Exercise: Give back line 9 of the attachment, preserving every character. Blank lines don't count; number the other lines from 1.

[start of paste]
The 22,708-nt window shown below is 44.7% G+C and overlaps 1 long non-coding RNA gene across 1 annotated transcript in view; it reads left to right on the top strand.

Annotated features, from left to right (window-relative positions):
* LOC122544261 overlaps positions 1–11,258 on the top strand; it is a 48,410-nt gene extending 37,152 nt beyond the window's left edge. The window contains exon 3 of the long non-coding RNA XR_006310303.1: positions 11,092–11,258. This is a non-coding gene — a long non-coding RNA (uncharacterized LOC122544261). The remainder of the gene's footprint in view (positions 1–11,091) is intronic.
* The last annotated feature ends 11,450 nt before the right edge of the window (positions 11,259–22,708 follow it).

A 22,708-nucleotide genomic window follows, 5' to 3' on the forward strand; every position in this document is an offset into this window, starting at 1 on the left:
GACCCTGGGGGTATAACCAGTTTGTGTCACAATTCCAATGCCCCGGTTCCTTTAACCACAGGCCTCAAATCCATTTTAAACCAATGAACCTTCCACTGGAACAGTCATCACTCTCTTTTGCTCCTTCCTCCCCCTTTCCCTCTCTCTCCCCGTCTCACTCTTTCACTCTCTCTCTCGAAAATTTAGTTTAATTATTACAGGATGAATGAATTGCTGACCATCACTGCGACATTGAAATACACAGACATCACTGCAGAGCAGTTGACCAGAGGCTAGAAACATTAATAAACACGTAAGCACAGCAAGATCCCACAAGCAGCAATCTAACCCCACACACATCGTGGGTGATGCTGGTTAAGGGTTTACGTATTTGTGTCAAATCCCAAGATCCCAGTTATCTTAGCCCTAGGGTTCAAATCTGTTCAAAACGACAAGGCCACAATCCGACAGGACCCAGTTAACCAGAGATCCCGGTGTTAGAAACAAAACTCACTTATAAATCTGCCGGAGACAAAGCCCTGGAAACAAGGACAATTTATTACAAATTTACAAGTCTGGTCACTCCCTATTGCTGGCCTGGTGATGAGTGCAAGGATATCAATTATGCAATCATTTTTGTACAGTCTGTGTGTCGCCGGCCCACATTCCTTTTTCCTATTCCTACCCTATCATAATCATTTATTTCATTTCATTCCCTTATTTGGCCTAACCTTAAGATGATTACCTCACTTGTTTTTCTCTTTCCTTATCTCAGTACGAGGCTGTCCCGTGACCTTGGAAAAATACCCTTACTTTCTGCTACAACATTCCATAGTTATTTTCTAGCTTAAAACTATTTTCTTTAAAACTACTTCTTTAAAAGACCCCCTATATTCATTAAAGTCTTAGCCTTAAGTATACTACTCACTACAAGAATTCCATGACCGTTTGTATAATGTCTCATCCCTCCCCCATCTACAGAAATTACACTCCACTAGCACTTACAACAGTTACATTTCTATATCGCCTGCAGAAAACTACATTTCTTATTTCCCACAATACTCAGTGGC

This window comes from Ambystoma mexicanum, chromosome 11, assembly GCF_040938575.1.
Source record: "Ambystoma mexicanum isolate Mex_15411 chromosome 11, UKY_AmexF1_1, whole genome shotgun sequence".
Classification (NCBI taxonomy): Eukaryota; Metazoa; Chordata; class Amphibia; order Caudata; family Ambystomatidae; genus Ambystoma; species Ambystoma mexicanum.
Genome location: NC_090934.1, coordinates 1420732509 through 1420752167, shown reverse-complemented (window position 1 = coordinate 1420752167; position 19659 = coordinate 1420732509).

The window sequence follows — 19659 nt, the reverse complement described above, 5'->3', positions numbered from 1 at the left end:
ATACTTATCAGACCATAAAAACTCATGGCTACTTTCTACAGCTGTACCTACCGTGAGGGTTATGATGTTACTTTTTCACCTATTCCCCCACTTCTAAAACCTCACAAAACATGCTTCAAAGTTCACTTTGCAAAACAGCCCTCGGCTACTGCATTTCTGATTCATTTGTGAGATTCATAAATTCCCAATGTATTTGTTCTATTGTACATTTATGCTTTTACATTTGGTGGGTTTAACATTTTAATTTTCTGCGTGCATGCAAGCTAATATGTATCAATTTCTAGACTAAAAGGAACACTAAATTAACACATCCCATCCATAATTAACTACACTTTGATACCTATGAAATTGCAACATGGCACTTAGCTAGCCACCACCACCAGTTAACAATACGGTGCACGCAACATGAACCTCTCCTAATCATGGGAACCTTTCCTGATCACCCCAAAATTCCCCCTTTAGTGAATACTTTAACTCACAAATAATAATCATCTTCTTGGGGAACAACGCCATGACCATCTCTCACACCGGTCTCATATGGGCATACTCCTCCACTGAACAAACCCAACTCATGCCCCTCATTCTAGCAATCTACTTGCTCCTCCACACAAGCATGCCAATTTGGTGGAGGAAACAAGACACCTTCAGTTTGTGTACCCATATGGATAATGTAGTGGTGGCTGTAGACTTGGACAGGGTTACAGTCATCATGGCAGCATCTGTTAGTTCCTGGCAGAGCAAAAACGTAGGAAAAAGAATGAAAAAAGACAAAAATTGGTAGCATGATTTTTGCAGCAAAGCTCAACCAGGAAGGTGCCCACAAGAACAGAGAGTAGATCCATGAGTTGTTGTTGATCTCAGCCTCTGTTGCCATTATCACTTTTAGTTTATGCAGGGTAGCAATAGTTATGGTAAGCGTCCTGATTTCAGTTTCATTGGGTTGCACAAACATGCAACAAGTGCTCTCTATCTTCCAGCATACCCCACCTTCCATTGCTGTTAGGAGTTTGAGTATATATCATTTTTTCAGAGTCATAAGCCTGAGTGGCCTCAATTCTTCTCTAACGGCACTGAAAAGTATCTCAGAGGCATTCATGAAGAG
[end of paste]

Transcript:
Classification (NCBI taxonomy): Eukaryota; Metazoa; Chordata; class Amphibia; order Caudata; family Ambystomatidae; genus Ambystoma; species Ambystoma mexicanum.